After the end of the Sangam age the Cholas became feudatories but rose again to prominence in 9 century AD. These were the years of the Imperial Cholas as they had captured the entire Malay peninsula and Sri Lanka.

The Cholas ended the Pallava dynasty and also defeated the Pandya’s but received a setback from the Rashtrakutas. But under king Rajaraj I they reached the height of their power.

Kaveri delta was a seat of Chola power. 

Features of the reign: 

1.      The Cholas established supremacy over the Chera and the Pandya under the reign of King Rajaraja I. The Cholas also invaded and captured north Sri Lanka.

2.      The Maldives too were captured after military conquest.

3.      By defeating the Western Chalukyas of Kalyani the Chola power reached to Tungabhadra river.

4.      The Chola king Rajendra I started a military campaign against the northern kings and defeated Bengal king.

The Chola kings were devout Shaivites but they were tolerant towards Buddhism and Vaishnavism. The Chola power weakened after successors of Rajendra I and finally the Chola Empire was absorbed into the Pandyan kingdom.

                                                                    Imperial chola territory


                                                                    Fig 1: Empire of Imperial Chola


1.      The king ruled with the help of ministers.

2.      The administration was efficient.

3.      Surprise visits were made by the king to check efficiency of the administration.

4.      Land revenue was collected by elaborately surveying the land. Relief was given during harsh times. The expenditure of taxes was done on canals, irrigation, army, navy, courts.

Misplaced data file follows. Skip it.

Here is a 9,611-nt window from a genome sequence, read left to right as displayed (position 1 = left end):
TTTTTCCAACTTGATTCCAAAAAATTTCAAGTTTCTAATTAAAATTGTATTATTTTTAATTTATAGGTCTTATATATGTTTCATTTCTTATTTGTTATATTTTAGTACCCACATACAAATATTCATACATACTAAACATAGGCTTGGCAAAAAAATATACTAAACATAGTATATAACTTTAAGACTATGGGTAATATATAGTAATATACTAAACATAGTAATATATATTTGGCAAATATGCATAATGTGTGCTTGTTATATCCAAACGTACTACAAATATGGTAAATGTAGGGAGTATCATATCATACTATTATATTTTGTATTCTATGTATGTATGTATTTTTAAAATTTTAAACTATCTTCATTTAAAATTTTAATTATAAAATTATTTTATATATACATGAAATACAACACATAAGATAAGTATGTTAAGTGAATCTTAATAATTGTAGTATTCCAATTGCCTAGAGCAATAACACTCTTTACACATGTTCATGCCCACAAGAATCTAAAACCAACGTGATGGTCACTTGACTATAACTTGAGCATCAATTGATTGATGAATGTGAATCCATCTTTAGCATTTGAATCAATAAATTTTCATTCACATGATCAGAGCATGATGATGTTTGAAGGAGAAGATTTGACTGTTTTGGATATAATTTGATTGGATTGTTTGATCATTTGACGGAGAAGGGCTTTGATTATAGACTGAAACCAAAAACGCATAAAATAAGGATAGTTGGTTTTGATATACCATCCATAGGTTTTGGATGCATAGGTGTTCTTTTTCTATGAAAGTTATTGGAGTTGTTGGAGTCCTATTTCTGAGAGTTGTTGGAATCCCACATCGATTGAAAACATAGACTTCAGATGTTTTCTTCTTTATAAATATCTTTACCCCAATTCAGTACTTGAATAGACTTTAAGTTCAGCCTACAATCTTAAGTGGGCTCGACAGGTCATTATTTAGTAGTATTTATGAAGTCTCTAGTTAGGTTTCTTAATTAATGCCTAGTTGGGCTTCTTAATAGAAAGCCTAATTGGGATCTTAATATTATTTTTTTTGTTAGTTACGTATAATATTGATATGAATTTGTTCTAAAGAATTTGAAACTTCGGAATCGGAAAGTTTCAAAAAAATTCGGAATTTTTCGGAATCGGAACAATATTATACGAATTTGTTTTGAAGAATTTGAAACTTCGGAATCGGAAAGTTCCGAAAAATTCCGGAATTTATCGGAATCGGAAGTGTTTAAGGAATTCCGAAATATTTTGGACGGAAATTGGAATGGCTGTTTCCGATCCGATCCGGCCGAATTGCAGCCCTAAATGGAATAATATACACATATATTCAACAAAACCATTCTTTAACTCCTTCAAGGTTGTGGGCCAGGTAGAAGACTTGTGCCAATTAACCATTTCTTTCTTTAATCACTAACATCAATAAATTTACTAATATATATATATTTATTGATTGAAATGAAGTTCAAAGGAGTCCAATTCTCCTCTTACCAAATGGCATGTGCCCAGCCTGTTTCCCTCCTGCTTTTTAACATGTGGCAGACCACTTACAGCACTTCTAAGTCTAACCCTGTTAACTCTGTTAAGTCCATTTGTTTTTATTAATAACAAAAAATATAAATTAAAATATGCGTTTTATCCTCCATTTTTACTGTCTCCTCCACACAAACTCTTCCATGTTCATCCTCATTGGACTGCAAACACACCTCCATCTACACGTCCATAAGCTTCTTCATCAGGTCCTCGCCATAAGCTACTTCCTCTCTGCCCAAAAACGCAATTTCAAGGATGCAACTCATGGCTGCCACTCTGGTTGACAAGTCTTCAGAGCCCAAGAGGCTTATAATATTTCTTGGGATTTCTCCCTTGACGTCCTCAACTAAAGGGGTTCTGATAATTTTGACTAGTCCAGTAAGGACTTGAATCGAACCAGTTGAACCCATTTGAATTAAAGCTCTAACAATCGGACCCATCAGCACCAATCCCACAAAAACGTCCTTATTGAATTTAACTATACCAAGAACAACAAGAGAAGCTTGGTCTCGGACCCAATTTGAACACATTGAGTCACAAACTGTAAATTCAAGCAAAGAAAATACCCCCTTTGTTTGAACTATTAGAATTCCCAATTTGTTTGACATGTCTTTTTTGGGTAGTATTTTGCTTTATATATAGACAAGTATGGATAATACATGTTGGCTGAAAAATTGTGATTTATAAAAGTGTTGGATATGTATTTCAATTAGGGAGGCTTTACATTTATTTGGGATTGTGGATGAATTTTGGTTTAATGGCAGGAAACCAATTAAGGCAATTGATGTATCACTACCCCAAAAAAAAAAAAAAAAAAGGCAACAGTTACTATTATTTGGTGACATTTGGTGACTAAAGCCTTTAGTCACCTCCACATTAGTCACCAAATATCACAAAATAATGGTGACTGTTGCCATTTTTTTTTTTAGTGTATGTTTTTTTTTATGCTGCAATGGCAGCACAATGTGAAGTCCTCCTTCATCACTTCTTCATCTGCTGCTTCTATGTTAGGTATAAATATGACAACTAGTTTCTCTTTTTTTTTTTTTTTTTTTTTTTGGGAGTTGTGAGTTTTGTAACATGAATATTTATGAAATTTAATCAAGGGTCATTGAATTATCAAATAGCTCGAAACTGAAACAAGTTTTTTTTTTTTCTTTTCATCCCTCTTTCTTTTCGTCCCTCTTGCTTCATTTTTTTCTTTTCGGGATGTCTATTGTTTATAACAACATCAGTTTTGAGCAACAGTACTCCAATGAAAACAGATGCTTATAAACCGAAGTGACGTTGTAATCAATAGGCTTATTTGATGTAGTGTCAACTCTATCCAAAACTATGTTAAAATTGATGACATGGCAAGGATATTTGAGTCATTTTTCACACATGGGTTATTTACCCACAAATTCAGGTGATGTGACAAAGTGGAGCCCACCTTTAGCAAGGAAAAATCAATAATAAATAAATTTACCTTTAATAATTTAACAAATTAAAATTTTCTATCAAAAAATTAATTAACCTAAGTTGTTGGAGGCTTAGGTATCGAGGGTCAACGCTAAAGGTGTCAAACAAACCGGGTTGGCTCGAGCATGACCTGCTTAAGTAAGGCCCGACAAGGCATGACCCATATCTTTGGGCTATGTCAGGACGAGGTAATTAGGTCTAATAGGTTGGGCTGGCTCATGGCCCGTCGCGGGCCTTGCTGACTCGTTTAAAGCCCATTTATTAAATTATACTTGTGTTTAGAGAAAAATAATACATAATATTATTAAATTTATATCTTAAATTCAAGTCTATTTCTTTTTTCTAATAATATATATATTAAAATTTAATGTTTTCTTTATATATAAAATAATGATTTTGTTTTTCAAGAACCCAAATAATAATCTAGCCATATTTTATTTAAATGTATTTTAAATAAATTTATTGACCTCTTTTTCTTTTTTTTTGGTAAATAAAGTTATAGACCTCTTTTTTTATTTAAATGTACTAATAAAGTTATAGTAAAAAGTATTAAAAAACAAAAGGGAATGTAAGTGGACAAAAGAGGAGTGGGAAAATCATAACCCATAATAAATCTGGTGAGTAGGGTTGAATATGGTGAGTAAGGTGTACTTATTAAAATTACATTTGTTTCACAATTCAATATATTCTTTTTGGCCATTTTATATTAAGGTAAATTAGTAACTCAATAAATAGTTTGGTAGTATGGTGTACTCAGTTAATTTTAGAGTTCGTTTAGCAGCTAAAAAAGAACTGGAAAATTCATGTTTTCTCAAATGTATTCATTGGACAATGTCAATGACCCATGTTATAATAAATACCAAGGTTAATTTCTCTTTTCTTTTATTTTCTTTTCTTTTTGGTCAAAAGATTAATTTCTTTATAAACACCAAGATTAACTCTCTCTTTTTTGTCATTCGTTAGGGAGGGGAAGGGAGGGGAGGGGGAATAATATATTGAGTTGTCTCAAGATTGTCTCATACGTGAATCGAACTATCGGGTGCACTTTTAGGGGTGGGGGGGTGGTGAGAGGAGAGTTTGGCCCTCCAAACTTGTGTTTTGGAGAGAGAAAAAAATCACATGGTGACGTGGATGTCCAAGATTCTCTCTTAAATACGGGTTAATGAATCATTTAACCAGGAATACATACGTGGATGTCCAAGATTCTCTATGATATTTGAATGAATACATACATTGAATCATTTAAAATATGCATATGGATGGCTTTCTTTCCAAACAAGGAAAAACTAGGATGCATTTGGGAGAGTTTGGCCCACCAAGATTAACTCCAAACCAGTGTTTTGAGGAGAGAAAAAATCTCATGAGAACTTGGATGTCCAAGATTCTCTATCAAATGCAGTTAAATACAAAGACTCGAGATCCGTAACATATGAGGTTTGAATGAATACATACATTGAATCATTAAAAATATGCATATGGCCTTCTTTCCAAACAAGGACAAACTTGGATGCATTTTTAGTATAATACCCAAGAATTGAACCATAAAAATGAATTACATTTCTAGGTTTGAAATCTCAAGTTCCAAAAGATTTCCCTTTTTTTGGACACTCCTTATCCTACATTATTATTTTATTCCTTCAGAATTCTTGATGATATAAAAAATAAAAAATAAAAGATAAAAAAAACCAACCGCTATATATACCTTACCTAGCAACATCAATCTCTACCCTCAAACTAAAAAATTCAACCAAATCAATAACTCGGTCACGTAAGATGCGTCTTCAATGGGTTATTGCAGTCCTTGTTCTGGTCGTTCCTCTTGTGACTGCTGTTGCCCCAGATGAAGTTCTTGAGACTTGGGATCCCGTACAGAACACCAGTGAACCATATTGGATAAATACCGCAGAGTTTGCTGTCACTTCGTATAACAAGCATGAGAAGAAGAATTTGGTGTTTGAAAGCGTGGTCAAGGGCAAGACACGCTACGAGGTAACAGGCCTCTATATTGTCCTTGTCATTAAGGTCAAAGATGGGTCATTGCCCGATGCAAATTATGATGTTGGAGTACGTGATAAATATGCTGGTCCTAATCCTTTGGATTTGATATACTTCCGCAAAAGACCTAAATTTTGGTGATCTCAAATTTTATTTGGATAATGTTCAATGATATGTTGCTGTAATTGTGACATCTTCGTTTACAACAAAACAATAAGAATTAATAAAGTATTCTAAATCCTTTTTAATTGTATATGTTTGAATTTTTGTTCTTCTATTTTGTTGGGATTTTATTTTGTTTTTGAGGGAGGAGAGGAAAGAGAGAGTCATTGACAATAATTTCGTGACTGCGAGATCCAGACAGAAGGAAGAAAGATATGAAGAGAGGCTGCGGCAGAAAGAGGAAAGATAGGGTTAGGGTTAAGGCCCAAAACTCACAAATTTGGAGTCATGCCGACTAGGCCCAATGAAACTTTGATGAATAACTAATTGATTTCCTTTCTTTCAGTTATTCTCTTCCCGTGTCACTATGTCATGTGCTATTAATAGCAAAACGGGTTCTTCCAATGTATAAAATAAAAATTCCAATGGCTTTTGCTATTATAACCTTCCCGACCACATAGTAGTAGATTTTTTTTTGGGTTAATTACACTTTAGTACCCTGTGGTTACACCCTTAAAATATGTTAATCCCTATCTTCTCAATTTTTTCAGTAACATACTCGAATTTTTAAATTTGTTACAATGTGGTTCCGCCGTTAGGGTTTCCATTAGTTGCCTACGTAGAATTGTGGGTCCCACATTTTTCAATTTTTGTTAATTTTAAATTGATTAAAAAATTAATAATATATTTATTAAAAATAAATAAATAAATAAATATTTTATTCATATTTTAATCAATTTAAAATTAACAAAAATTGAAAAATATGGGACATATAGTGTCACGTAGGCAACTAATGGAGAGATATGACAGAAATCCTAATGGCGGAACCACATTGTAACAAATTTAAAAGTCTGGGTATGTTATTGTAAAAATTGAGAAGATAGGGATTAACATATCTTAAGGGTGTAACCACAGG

5.      The army and navy were trained in cantonments. The navy was top priority if the Cholas. The navy had dominated both Coromandel and Malabar coasts. In fact the Bay of Bengal was a Chola lake for some period.

6.      Village autonomy reached its peak during the Chola rule. Qualifications and disqualifications were prescribed for becoming a member of village committee. These committees had functions and could pass resolutions.


 1.      The caste system was prevalent. The upper castes enjoyed special privileges.
2.      The sub castes too existed but harmonious cooperation existed between them.

3.      Women had inferior status. Sati and Devdasi system was prevalent.

4.      Temples of Shiv and Vishnu were built. Hence both these sects flourished.

5.      Trade with china, Sumatra, Java and Arabs flourished in this period. Silk weaving of Kanchi was famous. Agriculture too increased and forest lands were brought under cultivation.

gangaikonda imperial chola temple
Brihadeeswarar temple
Darasuram_temple imperial chola

Fig 2: Great living chola temples Brihadeshwar [Thanjavur] , Airavatesvara Temple and Brihadeshvar [Gangaikonda]


1.      The temples were centers of imparting education.

2.      Numerous colleges too were created. In these apart from Vedic knowledge, mathematics and sciences too were taught.

3.      Land endowments were given to these.

4.      Tamil literature reached its peak during this period.

Art and Architecture:



1.   The Vimana style of temple building grew prominent in this period. Walls have detailed frescoes, sculptures, paintings.

2.      The temples too were large.

3.      The mandaps, and semi mandaps were built in temples.

4.      Architectural beauty is also seen in sculptures of large size with fine execution.

5.      Chola paintings and bronze statues of dancing girl are famous.

6.      Dwarpal and Gana were common in temples. Base of Chola temples has 'Yazhi' – A mythical animal.

7.      Bharat natyam was developed.